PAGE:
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LONDON — After a bumpy 12 months and continued soft footfall at its mainline stores, Burberry Group ended the fiscal year on a high, beating analysts’ fourth-quarter estimates and returning to double-digit revenue growth.
Burberry said in a trading update Wednesday that fourth-quarter revenues climbed 11 percent to 503 million pounds, or $780 million, fueled partly by strong retail sales during the Chinese New Year, and store openings in the region.
Burberry’s fourth-quarter revenue was 2 percent above HSBC’s projection and 4 percent higher than the market consensus.
In the six months to March 31, revenues were up 8.7 percent to 1.12 billion pounds, or $1.76 billion. All figures have been converted at average exchange rates for the periods to which they refer.
Stacey Cartwright, Burberry’s outgoing chief financial officer and a company stalwart for nearly a decade, said the company saw a “strong finish” to 2013 with “good quality” sales in the retail channel.
The year has certainly veered to extremes: In the first quarter, revenue was up 11.2 percent; in the second it slowed to 2.6 percent and prompted what amounted to a profit warning in September, while in the third, growth picked up again, climbing 6.8 percent.
Cartwright said footfall remains weak for the luxury industry as a whole, but added Burberry is doing its best to persuade shoppers to buy higher-priced items. She said the company is endeavoring to “make the most” of the footfall it’s already attracting.
“We do think footfall in the luxury sector as a whole is down, and has been down for a number of months now — we started to call that out last summer. We think it’s more the aspirational luxury consumer who isn’t shopping as much,” said Cartwright during a conference call alongside her successor, Carol Fairweather.
Cartwright said the Burberry team is working to “nudge up” transaction values in store, and drive sales of the most expensive price points such as the outerwear, Prorsum and London collections. She said the strategy is “very much about focusing on what we can control in the store environment.”
It’s been nothing short of a challenge: The company said that trading continued to be “uneven” in the second half, with retail sales up 13 percent. Comparable-store sales grew by 7 percent, while new store space accounted for 6 percent of the growth.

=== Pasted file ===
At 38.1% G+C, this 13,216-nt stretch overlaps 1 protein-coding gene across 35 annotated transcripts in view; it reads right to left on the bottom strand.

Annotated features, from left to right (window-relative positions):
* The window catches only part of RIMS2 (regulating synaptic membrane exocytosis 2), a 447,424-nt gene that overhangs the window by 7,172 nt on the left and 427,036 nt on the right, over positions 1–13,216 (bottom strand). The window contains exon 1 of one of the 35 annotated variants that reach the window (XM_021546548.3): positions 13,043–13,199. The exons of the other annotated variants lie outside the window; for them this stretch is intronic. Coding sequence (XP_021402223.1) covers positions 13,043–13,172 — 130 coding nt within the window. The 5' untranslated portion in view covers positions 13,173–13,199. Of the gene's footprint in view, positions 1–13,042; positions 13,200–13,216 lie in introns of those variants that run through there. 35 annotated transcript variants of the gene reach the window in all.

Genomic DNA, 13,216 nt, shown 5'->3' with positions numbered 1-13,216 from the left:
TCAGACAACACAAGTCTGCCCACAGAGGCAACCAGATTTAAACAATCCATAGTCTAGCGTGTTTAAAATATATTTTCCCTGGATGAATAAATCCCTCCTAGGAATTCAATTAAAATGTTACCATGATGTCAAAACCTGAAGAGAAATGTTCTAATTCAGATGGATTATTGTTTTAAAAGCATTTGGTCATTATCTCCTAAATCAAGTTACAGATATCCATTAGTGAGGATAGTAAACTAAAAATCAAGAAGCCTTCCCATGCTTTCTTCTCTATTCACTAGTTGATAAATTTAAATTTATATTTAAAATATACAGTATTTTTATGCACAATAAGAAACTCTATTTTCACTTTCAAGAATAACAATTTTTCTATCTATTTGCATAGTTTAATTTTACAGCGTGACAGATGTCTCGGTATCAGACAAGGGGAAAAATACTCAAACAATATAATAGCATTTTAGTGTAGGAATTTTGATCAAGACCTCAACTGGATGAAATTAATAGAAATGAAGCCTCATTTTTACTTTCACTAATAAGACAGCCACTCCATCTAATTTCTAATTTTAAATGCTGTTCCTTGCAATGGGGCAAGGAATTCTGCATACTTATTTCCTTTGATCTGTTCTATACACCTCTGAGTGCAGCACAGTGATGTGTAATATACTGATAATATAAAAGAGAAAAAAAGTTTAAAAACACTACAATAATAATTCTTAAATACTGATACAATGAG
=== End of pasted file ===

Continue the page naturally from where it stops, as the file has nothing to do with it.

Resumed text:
However, unlike some of its competitors, such as Louis Vuitton, Burberry has not increased prices beyond the usual adjustments for duty, taxes and currency fluctuations.
“We are monitoring what is going on with our peers and with exchange rates. Where appropriate, we make small adjustments, but nothing significant, nothing aggressive,” Cartwright said.
There is no doubt that Burberry is looking for chances to trade up. “As we add more value into a product — such as leather or an exotic trim — we look at the opportunity to take it to the next price point,” the cfo said.
Sales in China drove growth in the fourth quarter, which Fairweather said was fueled by a lot of “red product” in the run-up to the Chinese New Year and a dedicated marketing campaign to coincide with the annual celebration. “We were very pleased with China in the quarter,” she said.
In the second half, the Asia-Pacific region posted the largest sales growth worldwide, 15 percent, compared with Europe, the Americas and the rest of the world, which all showed single-digit growth. The growth in Asia came specifically from double-digit gains in China and Hong Kong, while Korea remains weak, Burberry said.
Riding that momentum, Burberry plans to open three large-format stores in Shanghai in the current fiscal year to serve the domestic Chinese tourist and the Shanghai shopper. Burberry currently has 69 stores in 35 Chinese cities, and eight more stores — including the Shanghai units — will open in China this year.
Overall, retail sales now generate 75 percent of Burberry’s total revenue, compared with 40 percent seven years ago. All four product divisions — accessories, women’s, men’s and children’s — delivered double-digit growth in the half.
Wholesale sales were down 5 percent, as per the company’s guidance. Cartwright said that wholesale customers were “planning more conservatively” amid weak local demand in Europe in particular, while sales to North American department stores, Asia travel retail and emerging markets partners continued to grow.
The current fiscal year will be one of “consolidation” for retail, added Cartwright, with a net 10 new stores planned, and biased toward China and Latin America. The openings are set to contribute low- to midsingle-digit percentage retail growth in 2013-14.
Cartwright will leave the company after Burberry’s annual meeting in July. In response to a question during the conference call, she said she planned to take time off and was looking to move on to “a consumer-facing, chief executive role in 2014. But I’m in no rush to commit, and it will be at the end of the year at the earliest.”
Burberry shares closed up 1.8 percent at 12.89 pounds, or $19.74 pounds, after hitting a six-month high of 13.63, or $20.87, earlier in the day.